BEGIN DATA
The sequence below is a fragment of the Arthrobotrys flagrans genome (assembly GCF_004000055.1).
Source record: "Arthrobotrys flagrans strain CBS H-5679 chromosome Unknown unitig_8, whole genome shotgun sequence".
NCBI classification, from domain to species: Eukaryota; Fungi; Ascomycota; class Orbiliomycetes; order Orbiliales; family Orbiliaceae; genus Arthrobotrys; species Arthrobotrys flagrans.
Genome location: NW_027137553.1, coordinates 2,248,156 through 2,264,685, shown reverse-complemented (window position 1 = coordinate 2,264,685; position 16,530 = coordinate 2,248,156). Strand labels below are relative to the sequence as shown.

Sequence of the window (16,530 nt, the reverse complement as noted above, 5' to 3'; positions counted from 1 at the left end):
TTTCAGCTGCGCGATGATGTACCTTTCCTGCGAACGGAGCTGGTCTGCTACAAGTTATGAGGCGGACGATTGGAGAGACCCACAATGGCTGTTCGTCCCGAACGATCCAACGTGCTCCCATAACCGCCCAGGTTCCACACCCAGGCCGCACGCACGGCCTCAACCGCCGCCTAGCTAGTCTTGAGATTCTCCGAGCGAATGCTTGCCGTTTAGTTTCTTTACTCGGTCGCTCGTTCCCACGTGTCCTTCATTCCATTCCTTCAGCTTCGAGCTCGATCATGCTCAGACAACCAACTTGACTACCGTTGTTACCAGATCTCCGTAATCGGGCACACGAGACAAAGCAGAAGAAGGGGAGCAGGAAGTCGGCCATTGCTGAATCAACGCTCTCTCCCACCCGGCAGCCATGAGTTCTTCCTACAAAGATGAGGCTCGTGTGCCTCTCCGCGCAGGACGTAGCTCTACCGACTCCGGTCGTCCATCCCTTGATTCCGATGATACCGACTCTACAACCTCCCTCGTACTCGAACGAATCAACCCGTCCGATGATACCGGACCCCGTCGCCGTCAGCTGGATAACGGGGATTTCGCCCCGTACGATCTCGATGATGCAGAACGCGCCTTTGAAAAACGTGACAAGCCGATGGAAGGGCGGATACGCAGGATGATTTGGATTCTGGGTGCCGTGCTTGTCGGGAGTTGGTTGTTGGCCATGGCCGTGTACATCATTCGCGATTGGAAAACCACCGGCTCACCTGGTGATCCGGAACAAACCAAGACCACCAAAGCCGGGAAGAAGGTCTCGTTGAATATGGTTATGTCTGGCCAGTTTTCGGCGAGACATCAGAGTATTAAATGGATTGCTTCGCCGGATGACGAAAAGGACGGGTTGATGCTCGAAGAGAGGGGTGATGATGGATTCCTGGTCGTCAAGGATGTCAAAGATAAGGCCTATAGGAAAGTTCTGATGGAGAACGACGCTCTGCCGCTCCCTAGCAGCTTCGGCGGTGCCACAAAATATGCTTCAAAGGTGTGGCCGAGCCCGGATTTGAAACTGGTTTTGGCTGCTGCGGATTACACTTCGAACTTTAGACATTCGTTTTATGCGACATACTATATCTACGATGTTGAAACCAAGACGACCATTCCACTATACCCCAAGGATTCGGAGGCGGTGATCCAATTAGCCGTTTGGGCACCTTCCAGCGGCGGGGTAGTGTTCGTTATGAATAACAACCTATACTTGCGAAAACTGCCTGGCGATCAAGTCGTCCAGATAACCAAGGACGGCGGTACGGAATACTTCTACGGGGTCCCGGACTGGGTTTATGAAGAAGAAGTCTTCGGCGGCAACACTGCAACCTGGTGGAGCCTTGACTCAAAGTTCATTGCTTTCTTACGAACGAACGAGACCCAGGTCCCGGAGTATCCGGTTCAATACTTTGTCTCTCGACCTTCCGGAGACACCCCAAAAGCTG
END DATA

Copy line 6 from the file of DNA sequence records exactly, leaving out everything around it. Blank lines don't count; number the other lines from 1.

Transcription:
TTTCAGCTGCGCGATGATGTACCTTTCCTGCGAACGGAGCTGGTCTGCTACAAGTTATGAGGCGGACGATTGGAGAGACCCACAATGGCTGTTCGTCCCGAACGATCCAACGTGCTCCCATAACCGCCCAGGTTCCACACCCAGGCCGCACGCACGGCCTCAACCGCCGCCTAGCTAGTCTTGAGATTCTCCGAGCGAATGCTTGCCGTTTAGTTTCTTTACTCGGTCGCTCGTTCCCACGTGTCCTTCATTCCATTCCTTCAGCTTCGAGCTCGATCATGCTCAGACAACCAACTTGACTACCGTTGTTACCAGATCTCCGTAATCGGGCACACGAGACAAAGCAGAAGAAGGGGAGCAGGAAGTCGGCCATTGCTGAATCAACGCTCTCTCCCACCCGGCAGCCATGAGTTCTTCCTACAAAGATGAGGCTCGTGTGCCTCTCCGCGCAGGACGTAGCTCTACCGACTCCGGTCGTCCATCCCTTGATTCCGATGATACCGACTCTACAACCTCCCTCGTACTCGAACGAATCAACCCGTCCGATGATACCGGACCCCGTCGCCGTCAGCTGGATAACGGGGATTTCGCCCCGTACGATCTCGATGATGCAGAACGCGCCTTTGAAAAACGTGACAAGCCGATGGAAGGGCGGATACGCAGGATGATTTGGATTCTGGGTGCCGTGCTTGTCGGGAGTTGGTTGTTGGCCATGGCCGTGTACATCATTCGCGATTGGAAAACCACCGGCTCACCTGGTGATCCGGAACAAACCAAGACCACCAAAGCCGGGAAGAAGGTCTCGTTGAATATGGTTATGTCTGGCCAGTTTTCGGCGAGACATCAGAGTATTAAATGGATTGCTTCGCCGGATGACGAAAAGGACGGGTTGATGCTCGAAGAGAGGGGTGATGATGGATTCCTGGTCGTCAAGGATGTCAAAGATAAGGCCTATAGGAAAGTTCTGATGGAGAACGACGCTCTGCCGCTCCCTAGCAGCTTCGGCGGTGCCACAAAATATGCTTCAAAGGTGTGGCCGAGCCCGGATTTGAAACTGGTTTTGGCTGCTGCGGATTACACTTCGAACTTTAGACATTCGTTTTATGCGACATACTATATCTACGATGTTGAAACCAAGACGACCATTCCACTATACCCCAAGGATTCGGAGGCGGTGATCCAATTAGCCGTTTGGGCACCTTCCAGCGGCGGGGTAGTGTTCGTTATGAATAACAACCTATACTTGCGAAAACTGCCTGGCGATCAAGTCGTCCAGATAACCAAGGACGGCGGTACGGAATACTTCTACGGGGTCCCGGACTGGGTTTATGAAGAAGAAGTCTTCGGCGGCAACACTGCAACCTGGTGGAGCCTTGACTCAAAGTTCATTGCTTTCTTACGAACGAACGAGACCCAGGTCCCGGAGTATCCGGTTCAATACTTTGTCTCTCGACCTTCCGGAGACACCCCAAAAGCTG